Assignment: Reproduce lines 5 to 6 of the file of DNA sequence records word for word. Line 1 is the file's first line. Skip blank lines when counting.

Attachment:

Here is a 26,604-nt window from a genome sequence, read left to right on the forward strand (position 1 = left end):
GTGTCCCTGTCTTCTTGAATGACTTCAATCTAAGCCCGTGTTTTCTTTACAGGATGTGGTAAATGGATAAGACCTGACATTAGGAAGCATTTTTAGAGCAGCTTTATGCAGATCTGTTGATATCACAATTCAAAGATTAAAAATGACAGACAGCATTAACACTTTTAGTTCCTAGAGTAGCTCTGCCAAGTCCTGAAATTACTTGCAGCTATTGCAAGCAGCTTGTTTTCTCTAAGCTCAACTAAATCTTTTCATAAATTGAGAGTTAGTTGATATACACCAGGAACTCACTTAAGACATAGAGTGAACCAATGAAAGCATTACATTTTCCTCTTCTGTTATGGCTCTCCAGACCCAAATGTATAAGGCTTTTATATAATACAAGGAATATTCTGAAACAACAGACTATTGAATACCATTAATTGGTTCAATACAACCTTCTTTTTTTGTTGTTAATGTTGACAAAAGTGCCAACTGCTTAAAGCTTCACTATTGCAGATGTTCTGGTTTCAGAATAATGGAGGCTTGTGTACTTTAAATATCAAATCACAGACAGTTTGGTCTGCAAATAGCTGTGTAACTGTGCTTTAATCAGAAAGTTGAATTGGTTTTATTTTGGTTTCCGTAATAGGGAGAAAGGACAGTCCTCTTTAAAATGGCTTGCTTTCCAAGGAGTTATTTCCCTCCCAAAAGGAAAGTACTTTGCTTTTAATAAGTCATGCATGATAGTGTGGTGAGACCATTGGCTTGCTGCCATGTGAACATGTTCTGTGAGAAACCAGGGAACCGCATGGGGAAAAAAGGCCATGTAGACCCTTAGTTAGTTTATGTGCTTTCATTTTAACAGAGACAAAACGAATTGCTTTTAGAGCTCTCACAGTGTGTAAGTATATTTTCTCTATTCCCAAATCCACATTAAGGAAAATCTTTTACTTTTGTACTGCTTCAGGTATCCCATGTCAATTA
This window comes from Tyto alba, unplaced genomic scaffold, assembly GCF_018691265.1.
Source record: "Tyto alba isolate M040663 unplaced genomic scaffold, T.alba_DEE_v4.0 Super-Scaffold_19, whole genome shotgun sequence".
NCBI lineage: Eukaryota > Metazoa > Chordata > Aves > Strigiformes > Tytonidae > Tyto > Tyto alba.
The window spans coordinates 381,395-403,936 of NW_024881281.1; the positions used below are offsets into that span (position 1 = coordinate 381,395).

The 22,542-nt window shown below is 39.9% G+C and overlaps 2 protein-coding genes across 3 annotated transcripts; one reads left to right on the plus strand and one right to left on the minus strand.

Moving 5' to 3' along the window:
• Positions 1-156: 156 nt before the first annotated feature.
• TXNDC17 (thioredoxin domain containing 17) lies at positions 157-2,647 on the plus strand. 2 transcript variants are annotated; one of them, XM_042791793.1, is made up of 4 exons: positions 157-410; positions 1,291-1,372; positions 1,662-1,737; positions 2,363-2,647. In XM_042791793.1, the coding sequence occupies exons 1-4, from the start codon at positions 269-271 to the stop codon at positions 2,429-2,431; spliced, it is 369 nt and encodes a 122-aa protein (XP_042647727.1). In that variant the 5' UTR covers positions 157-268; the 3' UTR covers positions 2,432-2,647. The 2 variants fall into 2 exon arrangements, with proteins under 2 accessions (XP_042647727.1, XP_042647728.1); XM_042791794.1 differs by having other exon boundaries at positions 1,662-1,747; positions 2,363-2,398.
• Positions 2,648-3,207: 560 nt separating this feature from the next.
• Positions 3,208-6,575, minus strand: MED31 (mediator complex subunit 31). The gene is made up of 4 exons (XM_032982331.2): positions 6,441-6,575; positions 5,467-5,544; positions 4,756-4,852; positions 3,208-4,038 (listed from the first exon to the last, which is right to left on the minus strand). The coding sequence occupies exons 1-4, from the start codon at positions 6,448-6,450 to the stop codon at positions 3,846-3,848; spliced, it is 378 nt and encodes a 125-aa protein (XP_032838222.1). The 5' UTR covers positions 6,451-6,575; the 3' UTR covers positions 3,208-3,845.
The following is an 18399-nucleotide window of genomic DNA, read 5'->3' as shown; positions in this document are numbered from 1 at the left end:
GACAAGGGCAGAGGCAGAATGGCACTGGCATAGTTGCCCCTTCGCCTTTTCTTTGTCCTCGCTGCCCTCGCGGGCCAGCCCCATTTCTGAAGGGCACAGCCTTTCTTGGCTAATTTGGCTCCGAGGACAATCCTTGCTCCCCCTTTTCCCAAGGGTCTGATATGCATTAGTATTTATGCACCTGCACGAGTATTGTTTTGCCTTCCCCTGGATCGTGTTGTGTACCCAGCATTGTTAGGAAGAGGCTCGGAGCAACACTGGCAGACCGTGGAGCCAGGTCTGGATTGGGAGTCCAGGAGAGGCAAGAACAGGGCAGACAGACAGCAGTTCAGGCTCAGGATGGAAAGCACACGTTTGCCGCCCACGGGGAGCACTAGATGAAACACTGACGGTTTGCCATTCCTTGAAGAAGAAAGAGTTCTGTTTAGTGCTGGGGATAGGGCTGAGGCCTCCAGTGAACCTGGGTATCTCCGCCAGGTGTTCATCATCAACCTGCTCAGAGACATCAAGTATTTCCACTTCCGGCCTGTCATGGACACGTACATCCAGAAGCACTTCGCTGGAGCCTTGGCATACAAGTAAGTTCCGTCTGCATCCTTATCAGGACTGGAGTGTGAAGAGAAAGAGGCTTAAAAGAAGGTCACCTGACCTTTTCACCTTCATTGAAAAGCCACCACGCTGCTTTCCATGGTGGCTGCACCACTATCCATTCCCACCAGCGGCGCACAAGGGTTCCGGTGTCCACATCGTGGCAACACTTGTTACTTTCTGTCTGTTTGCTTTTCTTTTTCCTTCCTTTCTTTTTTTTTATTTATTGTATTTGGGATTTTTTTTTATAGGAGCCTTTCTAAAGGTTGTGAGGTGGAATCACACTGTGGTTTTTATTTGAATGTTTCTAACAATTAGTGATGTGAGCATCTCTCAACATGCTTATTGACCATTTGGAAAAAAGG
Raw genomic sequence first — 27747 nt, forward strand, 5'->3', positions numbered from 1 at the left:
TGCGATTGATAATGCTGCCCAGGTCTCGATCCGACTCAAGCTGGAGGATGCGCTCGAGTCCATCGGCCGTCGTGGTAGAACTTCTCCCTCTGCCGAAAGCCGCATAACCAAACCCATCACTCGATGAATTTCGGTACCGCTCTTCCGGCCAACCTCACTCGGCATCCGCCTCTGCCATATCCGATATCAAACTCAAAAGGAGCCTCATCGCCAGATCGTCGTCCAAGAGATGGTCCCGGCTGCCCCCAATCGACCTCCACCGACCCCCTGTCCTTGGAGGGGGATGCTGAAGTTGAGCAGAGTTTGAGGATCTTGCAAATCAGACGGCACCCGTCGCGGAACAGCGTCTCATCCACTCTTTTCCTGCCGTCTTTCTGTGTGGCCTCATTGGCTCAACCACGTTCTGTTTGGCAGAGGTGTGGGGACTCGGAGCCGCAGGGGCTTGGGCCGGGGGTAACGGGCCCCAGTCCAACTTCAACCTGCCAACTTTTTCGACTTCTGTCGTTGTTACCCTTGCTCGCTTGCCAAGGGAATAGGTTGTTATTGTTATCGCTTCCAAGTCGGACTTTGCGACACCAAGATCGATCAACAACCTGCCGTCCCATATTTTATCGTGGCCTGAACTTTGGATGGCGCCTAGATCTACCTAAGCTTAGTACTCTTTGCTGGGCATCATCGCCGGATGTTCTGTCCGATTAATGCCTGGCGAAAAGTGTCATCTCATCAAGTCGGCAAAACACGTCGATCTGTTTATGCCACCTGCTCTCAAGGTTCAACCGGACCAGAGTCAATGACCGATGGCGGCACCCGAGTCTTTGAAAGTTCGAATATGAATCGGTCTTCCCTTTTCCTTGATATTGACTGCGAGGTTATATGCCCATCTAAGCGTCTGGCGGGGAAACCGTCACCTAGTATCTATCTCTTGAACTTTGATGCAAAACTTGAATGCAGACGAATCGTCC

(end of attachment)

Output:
NCBI lineage: Eukaryota > Metazoa > Chordata > Aves > Strigiformes > Tytonidae > Tyto > Tyto alba.
The window spans coordinates 381,395-403,936 of NW_024881281.1; the positions used below are offsets into that span (position 1 = coordinate 381,395).